Oakland A’s in deadlock due to lawsuit

Kerasa Dimitrios Tsokas

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Major League Baseball commissioner, Robert Manfred, told Oakland officials earlier this month that unless the city drops its lawsuit, the Oakland A’s might have to relocate. The lawsuit, issued on Sept. 27, prevents Alameda county from selling its half of the Coliseum ownership. The A’s are offering $85 million for the county’s ownership rights. 

Relocation will leave Oakland with no professional sports teams, which is a first for the city since the early 1940s. The city even hosted an NHL team, Oakland Seals, from 1967-1976.

Having no sports team in “the town” risks economical problems. However, there is a better chance that thousands of homeless people will receive housing if the team does leave.

The city’s main problem is if Alameda sells their half of the Coliseum, they will be violating the Surplus Lands Act. The state law requires that affordable housing be prioritized when there is selling or leasing of land from cities, counties and local agencies. 

The lawsuit and deal go into effect after the 2020 season, leaving the city of Oakland to still be considered as the disregarded middle child. 

Research conducted by EveryOne Home, a collective effort to end homelessness in Alameda County, found that 51% of homelessness in the county is from Oakland.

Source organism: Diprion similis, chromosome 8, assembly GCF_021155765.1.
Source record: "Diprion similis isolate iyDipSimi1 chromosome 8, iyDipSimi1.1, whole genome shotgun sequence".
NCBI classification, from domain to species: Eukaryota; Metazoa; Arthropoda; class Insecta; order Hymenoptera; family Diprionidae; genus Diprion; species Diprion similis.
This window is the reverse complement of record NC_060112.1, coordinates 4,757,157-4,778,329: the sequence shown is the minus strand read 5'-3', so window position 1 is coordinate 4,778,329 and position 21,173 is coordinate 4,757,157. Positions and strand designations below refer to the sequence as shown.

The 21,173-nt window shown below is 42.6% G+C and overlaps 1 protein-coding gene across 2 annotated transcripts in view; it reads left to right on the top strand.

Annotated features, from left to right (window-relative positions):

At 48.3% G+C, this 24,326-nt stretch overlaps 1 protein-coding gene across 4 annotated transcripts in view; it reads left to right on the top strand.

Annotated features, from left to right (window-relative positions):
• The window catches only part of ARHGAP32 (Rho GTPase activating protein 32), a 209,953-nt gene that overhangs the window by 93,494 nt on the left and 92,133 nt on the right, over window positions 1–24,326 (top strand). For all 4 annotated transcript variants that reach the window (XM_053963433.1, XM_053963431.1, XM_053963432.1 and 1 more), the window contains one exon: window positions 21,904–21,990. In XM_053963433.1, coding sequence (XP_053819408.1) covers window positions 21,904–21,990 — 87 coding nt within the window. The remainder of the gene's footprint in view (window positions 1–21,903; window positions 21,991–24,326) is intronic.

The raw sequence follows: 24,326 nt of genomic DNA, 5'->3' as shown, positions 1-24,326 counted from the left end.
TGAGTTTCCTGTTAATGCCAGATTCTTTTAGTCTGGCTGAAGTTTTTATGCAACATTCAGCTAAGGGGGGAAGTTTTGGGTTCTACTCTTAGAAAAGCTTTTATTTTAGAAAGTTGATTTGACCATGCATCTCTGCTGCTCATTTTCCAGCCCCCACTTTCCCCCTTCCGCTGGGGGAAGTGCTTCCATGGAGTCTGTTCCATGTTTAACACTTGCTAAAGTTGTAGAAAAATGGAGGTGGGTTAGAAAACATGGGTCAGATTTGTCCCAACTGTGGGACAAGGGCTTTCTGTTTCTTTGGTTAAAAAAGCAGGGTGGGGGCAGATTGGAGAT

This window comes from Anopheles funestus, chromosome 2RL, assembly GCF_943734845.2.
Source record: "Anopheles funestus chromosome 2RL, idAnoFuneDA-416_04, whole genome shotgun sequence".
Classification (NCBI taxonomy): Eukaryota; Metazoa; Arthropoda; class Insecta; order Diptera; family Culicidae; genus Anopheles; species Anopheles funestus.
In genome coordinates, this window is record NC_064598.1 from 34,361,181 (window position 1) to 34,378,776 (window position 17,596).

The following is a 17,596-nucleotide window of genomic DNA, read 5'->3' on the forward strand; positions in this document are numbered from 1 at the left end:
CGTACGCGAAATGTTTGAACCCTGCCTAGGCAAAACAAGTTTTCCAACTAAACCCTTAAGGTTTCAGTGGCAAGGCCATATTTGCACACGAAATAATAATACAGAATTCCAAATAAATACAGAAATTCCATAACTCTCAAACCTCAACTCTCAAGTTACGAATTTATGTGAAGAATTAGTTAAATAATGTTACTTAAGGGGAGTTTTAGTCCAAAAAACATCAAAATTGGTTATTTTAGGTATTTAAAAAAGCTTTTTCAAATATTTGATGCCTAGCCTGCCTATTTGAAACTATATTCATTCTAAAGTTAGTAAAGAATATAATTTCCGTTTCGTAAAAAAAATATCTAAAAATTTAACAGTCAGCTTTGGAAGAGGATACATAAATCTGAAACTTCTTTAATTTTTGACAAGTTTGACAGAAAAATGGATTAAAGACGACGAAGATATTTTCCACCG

If the city bails on the lawsuit, Alameda will sell its half to the A’s. Eventually, the city will follow and before we know it, a 155-acre site at Howard Terminal—that could’ve been given to the city’s eight thousand homeless people—is now a privately owned, privately operated ballpark. 

Even if the city does decide to stay true to its suit and push for better living situations for the people of Oakland, not much will change. 

The government will always find ways to get money and build new structures they want. Something that isn’t guaranteed though is if the people of Oakland and Alameda county will get the affordable housing promised. 

EveryOne Home’s research shows that there is a 43% increase in homelessness within Alameda county from 2017 to 2019. Even while the A’s were in Oakland, any possible money the city received from the team wasn’t used effectively for the people of Oakland. 

Without the Warriors, A’s and Raiders, there will be plenty of money and space for Oakland to house their homeless residents and give the residents who have grown up in the city to continue to live in it without having to leave. 

Whatever the outcome might be with the lawsuit, unless the people of Oakland are the main priority for the city and county when they make decisions, nothing will change. 

The next court hearing is on Nov. 14 where we will see if the city changes its stance on selling the Coliseum land.